Playdates. Music class for babies. Story hour at the library. Toddler yoga. Kid-friendly hiking group. Babies at the barre. Mommy and me classes. Tuesday $2 kid movies at the cinema. Family dinners and grandma’s house on the weekend.
Given the popularity of children’s activities, today’s kids seem to have very little unscheduled time in which they are left to play independently. However, playtime is critically important to developing minds, as it helps a child grow his imagination, problem-solving skills, creativity and more.
Revered television host and educator Fred Rogers, known to most of us as our believed neighbor Mr. Rogers, said “Play is often talked about as if it were a relief from serious learning. But for children, play is serious learning. Play is really the work of childhood.”
As usual, Mr. Rogers is absolutely right. Here is a look at how the apparently frivolous but actually critically important work of play benefits children.
Playtime Offers Emotional Support
Since the child doesn’t yet have the words or mental ability to convey her feelings and emotions, look for her to express them in play. For example, a child worried about riding the bus to kindergarten might want to play bus driver to work through those feelings. A child who finds a new baby is joining the family might want to play daddy to work through the news of his new little brother. Play with them to show how both situations are exciting and safe. Your cues will impact their emotional development.
Sometimes parents or caregivers are surprised to see a child exhibit a particular behavior during playtime. Maybe a typically calm child acts out of character during playtime, throwing toys around and raising her voice. She’s actually showing you that she is working through emotions. Perhaps she saw another child acting that way or doesn’t understand that type of behavior. You can help by modeling the right way to respond and diffusing any tension.
Playtime Builds Social Skills
Babies and toddlers tend to play side-by-side with other children without much interaction or communication. As they grow, children will learn to take turns, collaborate and communicate through games and activities.
Playtime provides the best opportunity for social development among peers. Cooperative play with other children is the ultimate goal. This is achieved when, instead of playing in the same space with different toys and without interaction, children are actually working together toward a common goal. Games like follow the leader, playing school and hide and seek are great for cooperative play. Even a major disagreement over who will get to be the teacher during pretend school is actually a conduit for learning about conflict and sharing.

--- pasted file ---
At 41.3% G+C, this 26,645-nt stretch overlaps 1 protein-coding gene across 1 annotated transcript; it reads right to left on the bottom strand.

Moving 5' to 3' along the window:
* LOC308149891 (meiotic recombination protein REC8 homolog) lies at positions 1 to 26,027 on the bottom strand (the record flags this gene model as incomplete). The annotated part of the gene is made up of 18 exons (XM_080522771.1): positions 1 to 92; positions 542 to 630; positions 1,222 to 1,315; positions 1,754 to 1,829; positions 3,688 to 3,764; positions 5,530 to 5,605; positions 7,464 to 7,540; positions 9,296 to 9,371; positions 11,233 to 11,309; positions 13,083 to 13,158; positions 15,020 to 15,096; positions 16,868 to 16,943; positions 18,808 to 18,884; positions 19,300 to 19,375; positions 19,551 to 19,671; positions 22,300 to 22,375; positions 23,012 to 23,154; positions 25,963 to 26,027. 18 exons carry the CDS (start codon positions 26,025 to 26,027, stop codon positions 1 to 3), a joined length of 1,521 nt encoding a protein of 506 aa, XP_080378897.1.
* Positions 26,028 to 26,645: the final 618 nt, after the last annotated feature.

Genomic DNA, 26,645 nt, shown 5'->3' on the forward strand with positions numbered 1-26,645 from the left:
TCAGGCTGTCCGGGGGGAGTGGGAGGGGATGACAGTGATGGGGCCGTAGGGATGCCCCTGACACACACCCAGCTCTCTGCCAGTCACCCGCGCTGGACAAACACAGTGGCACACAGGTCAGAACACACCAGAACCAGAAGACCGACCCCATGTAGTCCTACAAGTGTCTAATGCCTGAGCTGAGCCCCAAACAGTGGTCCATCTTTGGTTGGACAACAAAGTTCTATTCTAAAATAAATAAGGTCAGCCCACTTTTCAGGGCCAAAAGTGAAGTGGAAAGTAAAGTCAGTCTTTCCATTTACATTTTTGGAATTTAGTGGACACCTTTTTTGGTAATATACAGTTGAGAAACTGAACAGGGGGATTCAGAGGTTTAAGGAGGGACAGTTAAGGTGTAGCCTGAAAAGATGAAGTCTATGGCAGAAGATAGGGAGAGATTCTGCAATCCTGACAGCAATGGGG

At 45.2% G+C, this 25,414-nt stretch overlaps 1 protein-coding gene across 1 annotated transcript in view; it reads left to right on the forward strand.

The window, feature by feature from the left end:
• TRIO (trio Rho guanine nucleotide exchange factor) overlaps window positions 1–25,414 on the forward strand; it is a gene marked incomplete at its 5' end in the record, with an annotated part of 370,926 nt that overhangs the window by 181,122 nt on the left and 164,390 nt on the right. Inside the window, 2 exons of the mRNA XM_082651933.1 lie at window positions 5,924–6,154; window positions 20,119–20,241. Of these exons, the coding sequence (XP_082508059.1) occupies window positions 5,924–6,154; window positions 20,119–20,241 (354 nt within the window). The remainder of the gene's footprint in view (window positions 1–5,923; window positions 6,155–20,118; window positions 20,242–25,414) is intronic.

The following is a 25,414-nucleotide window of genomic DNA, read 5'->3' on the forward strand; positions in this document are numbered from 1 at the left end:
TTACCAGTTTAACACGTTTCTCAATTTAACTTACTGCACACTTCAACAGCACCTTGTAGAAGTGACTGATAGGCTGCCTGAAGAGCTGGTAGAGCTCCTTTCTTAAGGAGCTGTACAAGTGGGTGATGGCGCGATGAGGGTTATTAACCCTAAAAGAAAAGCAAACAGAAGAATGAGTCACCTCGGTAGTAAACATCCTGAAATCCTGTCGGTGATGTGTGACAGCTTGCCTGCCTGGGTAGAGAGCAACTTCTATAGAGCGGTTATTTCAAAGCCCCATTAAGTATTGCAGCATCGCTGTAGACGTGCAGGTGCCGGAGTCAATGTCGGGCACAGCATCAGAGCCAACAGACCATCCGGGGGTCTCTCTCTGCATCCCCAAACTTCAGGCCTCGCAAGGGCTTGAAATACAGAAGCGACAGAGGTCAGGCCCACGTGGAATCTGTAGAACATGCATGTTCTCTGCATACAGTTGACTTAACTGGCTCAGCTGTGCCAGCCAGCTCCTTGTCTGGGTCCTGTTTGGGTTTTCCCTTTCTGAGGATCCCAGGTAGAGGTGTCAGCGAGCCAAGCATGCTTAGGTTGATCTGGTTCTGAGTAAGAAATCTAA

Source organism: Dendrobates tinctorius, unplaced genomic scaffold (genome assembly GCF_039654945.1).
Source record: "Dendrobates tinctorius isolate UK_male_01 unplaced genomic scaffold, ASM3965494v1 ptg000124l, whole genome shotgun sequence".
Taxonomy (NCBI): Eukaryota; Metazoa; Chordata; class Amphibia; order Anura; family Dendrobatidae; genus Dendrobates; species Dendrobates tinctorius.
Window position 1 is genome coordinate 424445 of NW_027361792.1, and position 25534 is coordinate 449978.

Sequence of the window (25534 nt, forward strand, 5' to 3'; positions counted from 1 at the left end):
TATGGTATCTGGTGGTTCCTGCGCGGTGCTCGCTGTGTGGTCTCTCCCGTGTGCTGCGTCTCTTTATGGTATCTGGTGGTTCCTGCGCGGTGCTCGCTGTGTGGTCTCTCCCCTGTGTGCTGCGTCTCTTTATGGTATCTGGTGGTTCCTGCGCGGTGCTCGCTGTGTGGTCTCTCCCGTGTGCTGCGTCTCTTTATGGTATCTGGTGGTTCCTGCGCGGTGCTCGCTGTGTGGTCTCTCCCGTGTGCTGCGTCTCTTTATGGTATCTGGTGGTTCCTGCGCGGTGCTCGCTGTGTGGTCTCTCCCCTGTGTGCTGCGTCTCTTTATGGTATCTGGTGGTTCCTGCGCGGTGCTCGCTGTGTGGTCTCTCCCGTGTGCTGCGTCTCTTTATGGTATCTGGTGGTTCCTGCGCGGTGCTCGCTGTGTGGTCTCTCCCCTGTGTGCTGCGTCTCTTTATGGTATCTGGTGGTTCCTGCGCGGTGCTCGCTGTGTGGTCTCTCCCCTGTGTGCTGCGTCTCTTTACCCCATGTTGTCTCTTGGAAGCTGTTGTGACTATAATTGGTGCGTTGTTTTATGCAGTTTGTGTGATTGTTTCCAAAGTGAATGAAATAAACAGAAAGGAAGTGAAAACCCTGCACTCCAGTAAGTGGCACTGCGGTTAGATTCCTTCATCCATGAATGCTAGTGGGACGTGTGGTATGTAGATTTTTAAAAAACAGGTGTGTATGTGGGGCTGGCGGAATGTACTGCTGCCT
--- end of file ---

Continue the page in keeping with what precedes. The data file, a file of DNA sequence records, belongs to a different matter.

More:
Playtime Provides Physical Development
Many parents receive physical development benchmarks from their pediatricians. These benchmarks often create anxiety or worry as parents wonder, “Should he be walking by now? Should he be able to feed himself at this age?” The worries go on and on.
In truth, play can help every child’s physical development. A tea party can help a child develop the coordination needed to feed herself, and playing dress-up can help a child learn to dress herself. Skipping and playing balance beam can help her build balance, and coloring or other crafts build hand-eye coordination.
If there is an area of physical development you’d like to promote, think about a fun activity that might encourage growth in that area.
So next time you are driving through a neighborhood and see one of those signs that warns Caution, Children at Play, think to yourself, “Good, that’s exactly what they should be doing!” Use it as a reminder to ensure the children in your own life are given ample time to reap the benefits of playtime.